Moving money: Thinking of buying in Charlottesville? Here’s what you should know

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Moving money: Thinking of buying in Charlottesville? Here’s what you should know

Spring is traditionally a time of year when the real estate market begins to heat up and people look to move homes. In the Charlottesville area, we have the benefit of a robust economy, stunning natural resources and excellent entertainment. But with our high quality of life comes our seemingly ever-increasing cost of housing.

According to the 2017 Nest Realty Annual Market Report, housing prices in the Charlottesville area have risen each of the last five years to a median value of $295,000 and an average price of $369,551 for 2017. That is compared to a median price of $275,000 and average of $341,534 for 2016. With costs rising across the area, could it actually make more sense to rent, rather than buy? Some argue that renting is tantamount to throwing money away. Others point out that renting a home and investing in other assets, such as stocks, is a more lucrative alternative, with greater liquidity and very little overhead requirements.

Ultimately, the answer to the question of whether to rent or buy a home depends on the needs and circumstances of an individual, or family, and several other complex factors: your level of current retirement savings, how long you intend to own or rent the home and the stability of your job and lifestyle. But, there are other important things to consider.

One oversight people make when deciding if they should rent or purchase a home is in understanding the structure of a mortgage payment. The biggest misunderstanding: Much of the overall interest on a mortgage is paid in the beginning of the contract.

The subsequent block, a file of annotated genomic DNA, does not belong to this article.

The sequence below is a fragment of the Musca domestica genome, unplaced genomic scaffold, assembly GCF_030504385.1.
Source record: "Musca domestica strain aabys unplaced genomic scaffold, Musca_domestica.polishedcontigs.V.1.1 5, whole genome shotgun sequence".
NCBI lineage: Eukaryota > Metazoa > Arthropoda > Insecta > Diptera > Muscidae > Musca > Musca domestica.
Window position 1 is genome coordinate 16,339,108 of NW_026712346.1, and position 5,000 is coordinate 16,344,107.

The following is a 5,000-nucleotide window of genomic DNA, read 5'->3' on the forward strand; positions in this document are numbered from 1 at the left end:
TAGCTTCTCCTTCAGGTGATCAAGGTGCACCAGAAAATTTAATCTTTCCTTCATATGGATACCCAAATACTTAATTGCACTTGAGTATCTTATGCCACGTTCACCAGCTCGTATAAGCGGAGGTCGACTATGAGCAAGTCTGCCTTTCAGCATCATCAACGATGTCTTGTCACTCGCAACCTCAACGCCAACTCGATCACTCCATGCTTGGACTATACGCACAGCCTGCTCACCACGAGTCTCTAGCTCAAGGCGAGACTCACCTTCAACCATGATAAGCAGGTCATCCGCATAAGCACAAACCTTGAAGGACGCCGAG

Using the average Charlottesville-area sales price of $369,551, let’s look at the numbers. With a 10 percent down payment and a 4.5 percent annual interest rate for a 30-year loan, the mortgage would cost $1,685.21 per month. No shock there, but dig a little deeper to learn that, for nearly the first 10 years, over $1,000 per month is going directly to interest. For the first month one would pay $1,247.23 in interest and $437.98 in principal. After three years you would still be looking at $1,184.06 in interest and only $501.16 in principal payment. It then takes until November 2032 (more than a decade!) for the value of the equity payments to exceed the interest payments. Including taxes, insurance, closing costs and the other expenses associated with real estate (such as repairs and maintenance), these timelines greatly extend. All this is to say that the ideas of renting as a way of “throwing money away” and buying as “a way to build equity” are both drastic understatements.

David Posner is local investment executive specializing in utilizing socially responsible options for long-term financial goals.

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